Sunday, November 28, 2010

11. Chromatography – Pure Substances and Mixtures

This Friday we had a “snow day”, which means the amount of snow, or in this case freezing rain, that fell overnight rendered the roads too dangerous for sensible people to risk their lives driving to the school buses are cancelled. In our school boards the school buses get canceled but the schools never close, so all the teachers must report for duty! In addition, because it is a “regular school day” we must all carry on with activities that are directly related to the curriculum, not watching movies or playing games. (Unless they are curriculum related, of course.)

In my case, I view these “snow days “ as opportunities to do some fun labs, that I might not otherwise do, so we get the best of both worlds -- a learning activity that is related to the curriculum but a fun activity. I want to make sure that the students who show up for class have an enjoyable learning experience but those who did not make it into school are not left behind in the dust.

Our grade nine class is deep into the chemistry unit at present. We have mastered the concept that matter is subdivided into pure substances and mixtures, etc. So we took the time of Friday to do a simple Smarter Science chromatography lab to explore mixtures and pure substances further.

1. Initiate and Plan = ENGAGE

I started the class by explaining chromatography to them in real simple terms. I modelled how I could put samples on a start line on filter paper and place the bottom of the paper into a beaker with a small amount of water in it. The water moved up the paper by capillary action dragging the components of the sample with it. Before class I had prepared several chromatography papers which I dried and showed to the students. In all cases the samples I used were dots of ink from a variety of markers that I had lying around my classroom. When we examined the finished chromatographs we could observe either one solid coloured line or a line that split into a prism of colours. I posed the questions “Which inks made solid lines and which inks split into a prism of colours?” the students were quick to assert that if more than one colour could be seen in the chromatograph the ink must have been a mixture whereas chromatographs with a solid colour must have been a pure substance.

I then distributed the Smarter Science starburst diagram so we could determine all the variables that could be controlled or tested for in a similar experiment that the students would run. We brainstormed six items.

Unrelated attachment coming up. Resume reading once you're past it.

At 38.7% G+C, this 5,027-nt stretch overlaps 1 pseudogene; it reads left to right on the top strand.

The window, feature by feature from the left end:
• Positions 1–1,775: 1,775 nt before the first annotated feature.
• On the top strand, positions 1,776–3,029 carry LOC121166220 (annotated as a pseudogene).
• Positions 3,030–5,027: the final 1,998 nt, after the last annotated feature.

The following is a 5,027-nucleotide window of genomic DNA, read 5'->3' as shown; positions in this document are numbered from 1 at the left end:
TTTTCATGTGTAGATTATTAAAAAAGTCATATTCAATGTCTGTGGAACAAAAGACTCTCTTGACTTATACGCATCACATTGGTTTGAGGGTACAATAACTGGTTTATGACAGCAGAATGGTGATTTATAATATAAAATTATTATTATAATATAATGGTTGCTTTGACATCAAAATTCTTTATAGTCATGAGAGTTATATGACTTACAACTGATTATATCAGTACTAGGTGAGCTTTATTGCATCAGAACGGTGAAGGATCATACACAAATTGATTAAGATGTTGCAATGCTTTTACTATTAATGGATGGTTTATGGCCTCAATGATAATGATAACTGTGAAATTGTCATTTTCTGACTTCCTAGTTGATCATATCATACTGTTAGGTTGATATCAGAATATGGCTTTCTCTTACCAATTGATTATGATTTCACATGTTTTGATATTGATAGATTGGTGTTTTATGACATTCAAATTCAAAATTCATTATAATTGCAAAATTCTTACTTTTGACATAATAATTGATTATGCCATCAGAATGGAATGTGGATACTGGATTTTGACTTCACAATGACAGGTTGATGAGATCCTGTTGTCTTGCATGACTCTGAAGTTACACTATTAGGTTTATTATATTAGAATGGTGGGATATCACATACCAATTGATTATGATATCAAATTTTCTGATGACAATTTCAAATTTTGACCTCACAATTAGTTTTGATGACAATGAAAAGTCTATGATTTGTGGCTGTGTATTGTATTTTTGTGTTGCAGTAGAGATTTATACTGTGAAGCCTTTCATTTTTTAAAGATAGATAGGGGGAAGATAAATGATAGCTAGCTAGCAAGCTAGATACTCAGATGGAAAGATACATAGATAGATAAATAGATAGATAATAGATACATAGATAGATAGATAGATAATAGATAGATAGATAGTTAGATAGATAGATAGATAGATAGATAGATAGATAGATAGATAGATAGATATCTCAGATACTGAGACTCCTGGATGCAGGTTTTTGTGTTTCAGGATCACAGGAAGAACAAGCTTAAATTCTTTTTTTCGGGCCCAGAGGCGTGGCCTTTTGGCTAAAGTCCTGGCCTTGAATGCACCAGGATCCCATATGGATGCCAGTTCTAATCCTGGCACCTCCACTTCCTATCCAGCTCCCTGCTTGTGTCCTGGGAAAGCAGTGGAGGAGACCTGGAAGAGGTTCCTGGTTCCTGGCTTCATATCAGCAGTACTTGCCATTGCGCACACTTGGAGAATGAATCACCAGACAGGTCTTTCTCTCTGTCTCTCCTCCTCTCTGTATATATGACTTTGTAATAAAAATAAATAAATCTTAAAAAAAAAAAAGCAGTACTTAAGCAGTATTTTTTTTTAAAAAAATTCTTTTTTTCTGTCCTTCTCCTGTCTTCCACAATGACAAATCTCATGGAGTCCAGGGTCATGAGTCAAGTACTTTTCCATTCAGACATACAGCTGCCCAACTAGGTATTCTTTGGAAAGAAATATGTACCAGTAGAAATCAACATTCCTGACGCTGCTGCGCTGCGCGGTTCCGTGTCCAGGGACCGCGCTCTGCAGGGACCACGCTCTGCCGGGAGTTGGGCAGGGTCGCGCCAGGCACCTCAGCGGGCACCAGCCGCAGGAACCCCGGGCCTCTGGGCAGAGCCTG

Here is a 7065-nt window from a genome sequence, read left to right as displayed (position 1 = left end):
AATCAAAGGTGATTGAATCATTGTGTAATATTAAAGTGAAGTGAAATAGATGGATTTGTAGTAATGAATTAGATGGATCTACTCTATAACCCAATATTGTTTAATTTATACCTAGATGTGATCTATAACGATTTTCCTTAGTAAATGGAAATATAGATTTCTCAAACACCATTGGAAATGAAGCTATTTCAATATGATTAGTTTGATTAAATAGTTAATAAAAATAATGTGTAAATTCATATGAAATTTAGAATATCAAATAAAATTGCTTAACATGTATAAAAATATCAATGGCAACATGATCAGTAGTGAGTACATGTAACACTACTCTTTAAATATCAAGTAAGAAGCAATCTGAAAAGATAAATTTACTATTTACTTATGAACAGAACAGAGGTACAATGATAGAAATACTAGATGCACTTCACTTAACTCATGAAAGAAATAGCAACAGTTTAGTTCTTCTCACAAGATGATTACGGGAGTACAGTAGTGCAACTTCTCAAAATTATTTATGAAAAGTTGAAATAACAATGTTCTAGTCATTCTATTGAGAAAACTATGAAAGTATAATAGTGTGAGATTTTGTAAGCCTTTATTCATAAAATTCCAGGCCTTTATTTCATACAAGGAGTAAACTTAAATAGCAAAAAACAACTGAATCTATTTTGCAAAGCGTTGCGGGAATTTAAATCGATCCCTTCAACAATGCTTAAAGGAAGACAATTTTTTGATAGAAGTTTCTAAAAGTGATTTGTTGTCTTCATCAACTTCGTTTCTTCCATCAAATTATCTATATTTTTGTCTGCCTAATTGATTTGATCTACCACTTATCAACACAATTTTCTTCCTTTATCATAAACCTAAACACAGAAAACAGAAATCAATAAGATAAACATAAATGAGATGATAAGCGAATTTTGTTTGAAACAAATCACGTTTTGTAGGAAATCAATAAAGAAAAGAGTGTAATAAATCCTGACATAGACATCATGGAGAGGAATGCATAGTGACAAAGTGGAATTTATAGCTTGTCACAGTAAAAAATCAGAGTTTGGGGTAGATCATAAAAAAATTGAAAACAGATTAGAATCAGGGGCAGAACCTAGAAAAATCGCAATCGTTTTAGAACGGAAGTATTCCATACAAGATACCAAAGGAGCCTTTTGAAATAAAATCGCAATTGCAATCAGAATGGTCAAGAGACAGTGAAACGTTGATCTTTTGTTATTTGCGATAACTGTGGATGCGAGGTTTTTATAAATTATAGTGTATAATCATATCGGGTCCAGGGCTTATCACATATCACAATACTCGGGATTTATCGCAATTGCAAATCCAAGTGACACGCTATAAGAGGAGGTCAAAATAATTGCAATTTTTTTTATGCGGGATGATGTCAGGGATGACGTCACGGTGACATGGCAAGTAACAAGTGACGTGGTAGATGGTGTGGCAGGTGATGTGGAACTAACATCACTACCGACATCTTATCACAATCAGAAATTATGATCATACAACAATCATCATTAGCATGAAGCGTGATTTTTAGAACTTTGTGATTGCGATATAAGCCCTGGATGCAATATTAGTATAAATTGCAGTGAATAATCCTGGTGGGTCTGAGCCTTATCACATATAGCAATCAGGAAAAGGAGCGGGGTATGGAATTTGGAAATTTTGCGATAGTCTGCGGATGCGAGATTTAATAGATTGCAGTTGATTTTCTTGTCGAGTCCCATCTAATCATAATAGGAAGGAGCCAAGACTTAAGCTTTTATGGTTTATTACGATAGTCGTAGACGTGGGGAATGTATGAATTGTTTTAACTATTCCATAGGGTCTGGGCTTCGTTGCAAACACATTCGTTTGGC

1. The amount of time the chromatograph was run

2. The amount of liquid placed in the bottom of the beaker

3. The size of the ink dot

4. The colour of the markers

5. The brand of the markers

6. Size of paper

The students discussed the list of variables with their partner to decide which one they would test for. They moved the post it note with their dependent variable to the head of the fish diagram. The other post it notes became their independent variables and were moved to the “bones of the fish diagram.

2. Perform and Record = EXPLORE

The partners continued to design their experiments by planning the values to give each on the independent variable, ie. How long to run the experiment, how much water to use, what brand of markers to use, etc. Once they had determined their variables they began experimenting.

Yet again I had the pleasure of watching student’s experience a lab technique for the first time and react in wonder. When the inks actually began running up the paper they were amazed! This short video clip illustrates the joy experienced by one group as they produced a rainbow.

3. Analyze and Interpret = EXPLAIN

The students analyzed their chromatographs to determine if the various inks they used were pure substances or mixtures. They compared their results with each other while classifying their inks.

4. Communicate = EXTEND

Because it was a snow day and these students had actually made the effort to come to school I allowed them extra time to reflect on this lab and play with the technique. I had them explain their results to me orally and write a one sentence conclusion.

N.B. The students were pleased that although they had come to class on a snow day they “didn’t have to do any work” and were allowed to experiment instead! After the lunch break we blew up a gummi bear and a sour patch kid (two different types of candies), in two separate explosions, using potassium chlorate. We followed up with a discussion of which one caused the greater reaction therefore contained the most reactant (sugar). Then we played a Periodic Table game using the smart board wherein they had to identify elements by the number of orbitals and outer most electrons they contained. Lot’ s of fun! No work! And even the administration is happy!

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